Saturday, August 28, 2010

Gregory Djanikian: My Uncle's Eye

              Alexandria, 1954

It had happened on a small Cairo street,
the shops smelling of dark leather,
the hookah parlors spilling out
onto the crowded sidewalk.
It had been a fight, someone
throwing a bottle at my uncle's face,
the slivers lodging deep.
I stared hard at that blind watery sheen.
I thought my uncle must live
a shadow life, imagining with one eye
what the other couldn't see.
I walked one day through the house
with my hand over half my face,
bumping into things, swiveling my head.
"Silly boy," my grandmother said,
knitting quietly in her armchair,
"what's to become of you?"
"Loony brain," my sister warbled,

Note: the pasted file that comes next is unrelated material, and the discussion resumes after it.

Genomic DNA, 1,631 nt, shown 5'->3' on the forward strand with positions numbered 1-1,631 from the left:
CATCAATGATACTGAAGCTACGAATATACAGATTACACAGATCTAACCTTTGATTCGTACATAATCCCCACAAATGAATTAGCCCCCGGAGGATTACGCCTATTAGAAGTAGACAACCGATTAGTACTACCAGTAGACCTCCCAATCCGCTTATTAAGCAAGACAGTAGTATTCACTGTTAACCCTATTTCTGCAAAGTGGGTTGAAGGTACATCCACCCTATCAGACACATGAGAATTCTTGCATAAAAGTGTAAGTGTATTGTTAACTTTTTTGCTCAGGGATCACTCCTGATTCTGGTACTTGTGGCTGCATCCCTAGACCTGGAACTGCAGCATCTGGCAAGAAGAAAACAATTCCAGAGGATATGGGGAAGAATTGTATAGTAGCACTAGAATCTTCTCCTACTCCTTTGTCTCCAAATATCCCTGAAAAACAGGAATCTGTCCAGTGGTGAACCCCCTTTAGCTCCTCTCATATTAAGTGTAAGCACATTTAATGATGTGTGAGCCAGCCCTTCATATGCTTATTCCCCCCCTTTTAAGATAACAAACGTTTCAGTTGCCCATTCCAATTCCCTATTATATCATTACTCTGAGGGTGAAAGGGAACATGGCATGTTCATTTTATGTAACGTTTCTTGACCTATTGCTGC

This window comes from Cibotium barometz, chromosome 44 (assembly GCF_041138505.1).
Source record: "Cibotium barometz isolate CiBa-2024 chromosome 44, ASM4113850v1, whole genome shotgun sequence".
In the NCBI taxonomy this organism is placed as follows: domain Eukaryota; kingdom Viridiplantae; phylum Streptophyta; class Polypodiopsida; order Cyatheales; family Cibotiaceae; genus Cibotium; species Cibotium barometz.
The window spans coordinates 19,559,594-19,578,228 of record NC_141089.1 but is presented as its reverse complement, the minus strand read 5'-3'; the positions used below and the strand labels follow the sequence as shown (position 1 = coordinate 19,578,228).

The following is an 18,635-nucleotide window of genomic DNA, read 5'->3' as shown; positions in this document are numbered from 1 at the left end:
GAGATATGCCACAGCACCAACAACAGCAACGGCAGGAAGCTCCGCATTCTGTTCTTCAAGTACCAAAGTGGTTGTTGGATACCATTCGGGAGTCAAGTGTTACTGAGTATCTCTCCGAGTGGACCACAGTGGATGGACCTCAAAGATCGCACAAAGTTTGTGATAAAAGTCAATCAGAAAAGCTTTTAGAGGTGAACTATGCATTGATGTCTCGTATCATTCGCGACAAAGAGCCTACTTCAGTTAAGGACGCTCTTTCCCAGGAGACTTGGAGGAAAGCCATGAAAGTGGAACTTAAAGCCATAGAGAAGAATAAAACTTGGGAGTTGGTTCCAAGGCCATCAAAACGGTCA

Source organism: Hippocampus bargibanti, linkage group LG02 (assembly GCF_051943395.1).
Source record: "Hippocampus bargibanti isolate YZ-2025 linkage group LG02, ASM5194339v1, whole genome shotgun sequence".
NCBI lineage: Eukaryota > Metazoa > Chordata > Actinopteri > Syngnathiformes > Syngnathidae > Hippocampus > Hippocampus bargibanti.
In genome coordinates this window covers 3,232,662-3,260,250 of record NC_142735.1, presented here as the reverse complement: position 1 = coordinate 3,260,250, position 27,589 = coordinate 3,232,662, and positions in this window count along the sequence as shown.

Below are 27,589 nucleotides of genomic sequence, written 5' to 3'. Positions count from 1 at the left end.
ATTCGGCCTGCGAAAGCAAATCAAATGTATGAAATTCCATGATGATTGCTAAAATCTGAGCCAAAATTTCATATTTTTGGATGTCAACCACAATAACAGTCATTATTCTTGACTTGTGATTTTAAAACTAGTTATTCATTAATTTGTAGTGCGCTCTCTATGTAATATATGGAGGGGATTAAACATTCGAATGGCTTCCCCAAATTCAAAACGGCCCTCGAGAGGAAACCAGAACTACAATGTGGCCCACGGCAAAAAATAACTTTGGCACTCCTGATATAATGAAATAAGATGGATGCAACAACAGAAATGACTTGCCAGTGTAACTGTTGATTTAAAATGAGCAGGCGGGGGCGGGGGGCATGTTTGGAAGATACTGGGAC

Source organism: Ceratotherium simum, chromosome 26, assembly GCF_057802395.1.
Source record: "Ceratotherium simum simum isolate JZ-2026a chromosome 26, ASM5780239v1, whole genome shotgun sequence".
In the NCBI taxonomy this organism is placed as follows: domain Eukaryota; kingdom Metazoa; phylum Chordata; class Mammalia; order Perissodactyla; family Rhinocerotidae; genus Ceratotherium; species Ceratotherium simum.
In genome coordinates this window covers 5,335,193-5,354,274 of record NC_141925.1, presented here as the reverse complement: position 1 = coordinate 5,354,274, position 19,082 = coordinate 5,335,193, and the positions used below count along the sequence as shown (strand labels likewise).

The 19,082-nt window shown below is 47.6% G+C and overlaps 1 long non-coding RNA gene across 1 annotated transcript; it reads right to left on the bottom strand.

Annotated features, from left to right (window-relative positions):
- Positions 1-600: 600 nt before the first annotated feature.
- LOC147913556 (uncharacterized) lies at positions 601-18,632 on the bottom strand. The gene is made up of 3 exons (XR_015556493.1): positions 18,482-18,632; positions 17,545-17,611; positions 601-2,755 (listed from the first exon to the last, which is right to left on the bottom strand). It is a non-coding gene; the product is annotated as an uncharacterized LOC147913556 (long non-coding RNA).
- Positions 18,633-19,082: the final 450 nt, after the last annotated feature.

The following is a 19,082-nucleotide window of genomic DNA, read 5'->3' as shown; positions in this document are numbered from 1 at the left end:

twirling gauzily away like a ballerina.
But I knew my uncle would be arriving for a visit,
driving from Cairo on the long desert road,
and he would be making time,
measuring speeds.
And I was practicing how to move
the way he moved, skimming along
hazy edges, judging distances
by inkling, relying on some part
of the tangible world
without knowing exactly
what to hold on to,
what to let go.

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